And what happens instead
When a consumer is shopping to purchase a home, obtaining a mortgage pre-approval (also known as a prequalification) is a typical part of the process. The pre-approval helps the buyer determine how much they can afford to spend on this major purchase ahead of time. The process works the same for a real estate investor buying a home to rent out as well — their personal finances, income, and credit score are key factors to determining the mortgage amount they are pre-approved for.
Some residential buyers are surprised, then, when they start shopping for their first commercial investment property (which includes 5+ unit Multifamily), that the financing process works significantly differently. There is no such thing as a pre-approval for commercial mortgages. Here’s why:
Note that I am not even saying that underwriting is property-specific, as that’s still not exactly right. Two borrowers with the exact same amount of money, same credit score, and similar levels of experience can both attempt to buy the same building, and they’ll likely end up with different financing options. Why? Because a “deal” encompasses the borrower’s financial strength, the property, and the borrower’s plan for the property. If a property currently has cash flow, one investor may ask to borrow funds based on the property’s existing operating income, while another may plan to renovate. Those are two different deals which a lender would underwrite.
A borrower’s financials can kill a deal in commercial real estate, but it can’t always save one. You can be a billionaire, but a lender simply won’t lend above an appropriate underwritten value if the real estate numbers don’t work out.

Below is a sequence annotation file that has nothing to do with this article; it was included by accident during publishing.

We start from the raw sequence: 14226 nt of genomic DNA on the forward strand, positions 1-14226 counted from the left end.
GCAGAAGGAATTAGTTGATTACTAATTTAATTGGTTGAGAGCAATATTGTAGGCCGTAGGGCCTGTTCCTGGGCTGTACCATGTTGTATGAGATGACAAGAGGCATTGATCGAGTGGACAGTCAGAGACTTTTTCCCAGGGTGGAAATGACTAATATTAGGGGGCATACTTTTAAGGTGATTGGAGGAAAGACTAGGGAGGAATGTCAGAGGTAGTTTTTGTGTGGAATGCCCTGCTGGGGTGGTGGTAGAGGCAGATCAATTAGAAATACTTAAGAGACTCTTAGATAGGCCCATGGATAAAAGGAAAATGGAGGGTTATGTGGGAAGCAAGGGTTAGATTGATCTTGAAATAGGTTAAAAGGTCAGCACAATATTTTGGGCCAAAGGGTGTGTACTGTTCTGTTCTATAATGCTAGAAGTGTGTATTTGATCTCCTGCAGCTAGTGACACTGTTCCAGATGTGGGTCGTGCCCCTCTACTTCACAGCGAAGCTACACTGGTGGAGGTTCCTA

This is especially true of non-recourse loans, which means the borrower is not personally liable for the loan amount. The property itself is the collateral, rather than the borrower’s personal finances (with exceptions, sometimes referred to as “bad boy” carve-outs).
Acceptable property, financials, and business plan — what could go wrong? The answer is a failure to execute the business plan. This is where the experience factor comes into play. Successful deals in the rear view mirror act as evidence that the borrower will be able to make good on their plan. But this can’t be pre-approved, because a successful track record investing in multifamily properties in a particular city does not automatically carry over to another asset class, or another city, or another deal scenario. Relevant experience is a qualitative factor.
Quotes and term sheets are deal-specific in commercial real estate, and you’ll be able to source one when you find the right lender that underwrites and believes the borrower has a solid plan for a particular piece of real estate and the track record to back it up. You can see a sample term sheet abstraction in the image at the top of this post, or take a deeper dive via this previous post:
If you’re ready to source term sheets for your commercial real estate deal — that’s where StackSource can help.